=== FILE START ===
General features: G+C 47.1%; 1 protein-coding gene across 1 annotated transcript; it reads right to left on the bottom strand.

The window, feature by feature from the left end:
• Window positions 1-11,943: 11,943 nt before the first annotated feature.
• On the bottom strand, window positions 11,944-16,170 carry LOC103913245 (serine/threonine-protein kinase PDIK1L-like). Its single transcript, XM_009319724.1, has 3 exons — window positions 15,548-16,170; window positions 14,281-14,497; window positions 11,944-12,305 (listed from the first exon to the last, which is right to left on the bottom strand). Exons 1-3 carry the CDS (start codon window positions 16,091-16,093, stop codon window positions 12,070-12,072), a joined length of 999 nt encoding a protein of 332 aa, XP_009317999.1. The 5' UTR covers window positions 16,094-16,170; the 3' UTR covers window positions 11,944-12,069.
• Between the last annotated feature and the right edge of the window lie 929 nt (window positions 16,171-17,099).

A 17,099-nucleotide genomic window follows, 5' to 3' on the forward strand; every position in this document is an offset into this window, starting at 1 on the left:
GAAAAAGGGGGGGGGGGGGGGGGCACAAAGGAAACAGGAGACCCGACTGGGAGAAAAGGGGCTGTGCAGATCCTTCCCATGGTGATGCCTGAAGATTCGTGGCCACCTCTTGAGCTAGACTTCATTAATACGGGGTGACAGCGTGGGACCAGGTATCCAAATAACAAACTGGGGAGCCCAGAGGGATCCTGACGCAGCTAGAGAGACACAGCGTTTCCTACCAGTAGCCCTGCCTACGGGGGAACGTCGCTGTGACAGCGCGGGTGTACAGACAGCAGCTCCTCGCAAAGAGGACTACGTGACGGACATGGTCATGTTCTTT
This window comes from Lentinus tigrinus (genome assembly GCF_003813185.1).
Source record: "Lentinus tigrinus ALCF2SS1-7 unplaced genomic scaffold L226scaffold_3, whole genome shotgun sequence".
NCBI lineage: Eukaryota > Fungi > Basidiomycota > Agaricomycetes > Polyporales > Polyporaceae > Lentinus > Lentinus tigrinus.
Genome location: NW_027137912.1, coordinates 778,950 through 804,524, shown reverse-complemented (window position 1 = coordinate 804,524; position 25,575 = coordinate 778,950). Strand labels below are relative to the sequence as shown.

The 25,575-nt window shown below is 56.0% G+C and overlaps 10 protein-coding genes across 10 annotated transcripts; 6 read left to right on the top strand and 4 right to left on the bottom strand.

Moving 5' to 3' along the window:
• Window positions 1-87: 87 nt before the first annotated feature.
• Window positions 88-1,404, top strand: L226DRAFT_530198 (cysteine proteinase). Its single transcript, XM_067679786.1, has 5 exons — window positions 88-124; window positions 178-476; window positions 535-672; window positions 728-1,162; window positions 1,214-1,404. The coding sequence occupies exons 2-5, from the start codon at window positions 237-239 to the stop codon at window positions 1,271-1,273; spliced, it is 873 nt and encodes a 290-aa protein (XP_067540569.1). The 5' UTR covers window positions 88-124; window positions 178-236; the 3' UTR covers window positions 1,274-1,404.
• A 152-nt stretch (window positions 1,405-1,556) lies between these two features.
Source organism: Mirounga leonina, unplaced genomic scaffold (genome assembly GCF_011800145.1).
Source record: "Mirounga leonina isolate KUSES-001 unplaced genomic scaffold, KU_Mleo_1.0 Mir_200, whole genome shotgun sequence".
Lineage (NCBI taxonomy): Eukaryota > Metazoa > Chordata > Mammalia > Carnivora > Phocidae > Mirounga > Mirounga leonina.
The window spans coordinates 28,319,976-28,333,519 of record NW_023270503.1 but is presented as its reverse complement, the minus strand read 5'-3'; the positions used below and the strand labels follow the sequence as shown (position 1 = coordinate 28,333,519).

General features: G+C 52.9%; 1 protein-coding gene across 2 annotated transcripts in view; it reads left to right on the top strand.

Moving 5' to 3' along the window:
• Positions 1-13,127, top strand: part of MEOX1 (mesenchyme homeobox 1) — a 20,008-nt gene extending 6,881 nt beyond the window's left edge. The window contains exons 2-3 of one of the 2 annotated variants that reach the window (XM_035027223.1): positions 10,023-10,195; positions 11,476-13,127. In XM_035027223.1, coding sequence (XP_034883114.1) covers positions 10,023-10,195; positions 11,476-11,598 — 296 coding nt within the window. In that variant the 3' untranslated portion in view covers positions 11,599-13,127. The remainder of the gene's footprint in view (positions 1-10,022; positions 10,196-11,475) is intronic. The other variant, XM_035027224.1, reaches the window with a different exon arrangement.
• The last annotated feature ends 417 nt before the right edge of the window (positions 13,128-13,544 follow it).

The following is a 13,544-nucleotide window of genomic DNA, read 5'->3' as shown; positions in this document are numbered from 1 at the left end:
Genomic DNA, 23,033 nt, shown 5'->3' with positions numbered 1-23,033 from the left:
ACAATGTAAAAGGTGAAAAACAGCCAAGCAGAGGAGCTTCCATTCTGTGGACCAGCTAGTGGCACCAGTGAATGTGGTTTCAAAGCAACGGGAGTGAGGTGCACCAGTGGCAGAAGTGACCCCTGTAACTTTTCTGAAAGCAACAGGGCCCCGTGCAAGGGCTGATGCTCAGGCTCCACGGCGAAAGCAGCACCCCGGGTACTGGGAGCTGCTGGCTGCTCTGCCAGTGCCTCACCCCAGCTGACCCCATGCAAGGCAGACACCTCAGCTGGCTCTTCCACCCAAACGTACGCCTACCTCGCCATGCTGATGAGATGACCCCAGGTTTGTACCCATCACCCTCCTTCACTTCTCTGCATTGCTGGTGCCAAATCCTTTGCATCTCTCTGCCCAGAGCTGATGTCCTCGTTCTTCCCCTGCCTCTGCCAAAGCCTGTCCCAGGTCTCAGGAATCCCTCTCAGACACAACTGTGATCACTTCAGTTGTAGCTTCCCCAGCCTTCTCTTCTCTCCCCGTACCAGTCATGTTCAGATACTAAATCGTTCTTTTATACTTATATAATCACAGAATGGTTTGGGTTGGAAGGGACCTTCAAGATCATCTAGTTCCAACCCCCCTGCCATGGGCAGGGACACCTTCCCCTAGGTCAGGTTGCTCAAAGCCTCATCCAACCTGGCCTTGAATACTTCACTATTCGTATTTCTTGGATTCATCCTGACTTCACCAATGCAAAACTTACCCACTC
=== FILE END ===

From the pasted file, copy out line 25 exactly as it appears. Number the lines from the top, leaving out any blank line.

The following is a 13,544-nucleotide window of genomic DNA, read 5'->3' as shown; positions in this document are numbered from 1 at the left end: